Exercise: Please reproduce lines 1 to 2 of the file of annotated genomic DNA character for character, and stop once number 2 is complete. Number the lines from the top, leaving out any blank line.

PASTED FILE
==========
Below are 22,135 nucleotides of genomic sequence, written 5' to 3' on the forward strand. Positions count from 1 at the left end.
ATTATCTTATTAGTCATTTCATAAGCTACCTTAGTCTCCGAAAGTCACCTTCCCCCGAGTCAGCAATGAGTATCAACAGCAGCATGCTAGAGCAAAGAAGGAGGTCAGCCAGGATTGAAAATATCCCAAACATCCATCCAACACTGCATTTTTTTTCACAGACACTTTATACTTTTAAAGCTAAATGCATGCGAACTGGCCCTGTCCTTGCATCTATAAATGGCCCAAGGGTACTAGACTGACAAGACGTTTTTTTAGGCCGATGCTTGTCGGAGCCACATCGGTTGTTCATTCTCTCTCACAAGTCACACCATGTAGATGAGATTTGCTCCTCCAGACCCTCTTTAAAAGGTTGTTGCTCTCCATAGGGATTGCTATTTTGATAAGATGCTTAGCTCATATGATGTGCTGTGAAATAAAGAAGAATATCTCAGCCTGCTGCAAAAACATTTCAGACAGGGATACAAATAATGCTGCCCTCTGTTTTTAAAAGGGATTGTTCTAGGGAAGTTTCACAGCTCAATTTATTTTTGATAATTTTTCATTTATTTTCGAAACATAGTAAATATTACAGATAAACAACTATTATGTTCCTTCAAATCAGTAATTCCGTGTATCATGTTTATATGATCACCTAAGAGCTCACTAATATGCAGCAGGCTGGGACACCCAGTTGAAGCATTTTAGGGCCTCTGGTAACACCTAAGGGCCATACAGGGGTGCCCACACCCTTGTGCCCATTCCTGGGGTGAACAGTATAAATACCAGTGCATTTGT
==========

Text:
Below are 22,135 nucleotides of genomic sequence, written 5' to 3' on the forward strand. Positions count from 1 at the left end.
ATTATCTTATTAGTCATTTCATAAGCTACCTTAGTCTCCGAAAGTCACCTTCCCCCGAGTCAGCAATGAGTATCAACAGCAGCATGCTAGAGCAAAGAAGGAGGTCAGCCAGGATTGAAAATATCCCAAACATCCATCCAACACTGCATTTTTTTTCACAGACACTTTATACTTTTAAAGCTAAATGCATGCGAACTGGCCCTGTCCTTGCATCTATAAATGGCCCAAGGGTACTAGACTGACAAGACGTTTTTTTAGGCCGATGCTTGTCGGAGCCACATCGGTTGTTCATTCTCTCTCACAAGTCACACCATGTAGATGAGATTTGCTCCTCCAGACCCTCTTTAAAAGGTTGTTGCTCTCCATAGGGATTGCTATTTTGATAAGATGCTTAGCTCATATGATGTGCTGTGAAATAAAGAAGAATATCTCAGCCTGCTGCAAAAACATTTCAGACAGGGATACAAATAATGCTGCCCTCTGTTTTTAAAAGGGATTGTTCTAGGGAAGTTTCACAGCTCAATTTATTTTTGATAATTTTTCATTTATTTTCGAAACATAGTAAATATTACAGATAAACAACTATTATGTTCCTTCAAATCAGTAATTCCGTGTATCATGTTTATATGATCACCTAAGAGCTCACTAATATGCAGCAGGCTGGGACACCCAGTTGAAGCATTTTAGGGCCTCTGGTAACACCTAAGGGCCATACAGGGGTGCCCACACCCTTGTGCCCATTCCTGGGGTGAACAGTATAAATACCAGTGCATTTGT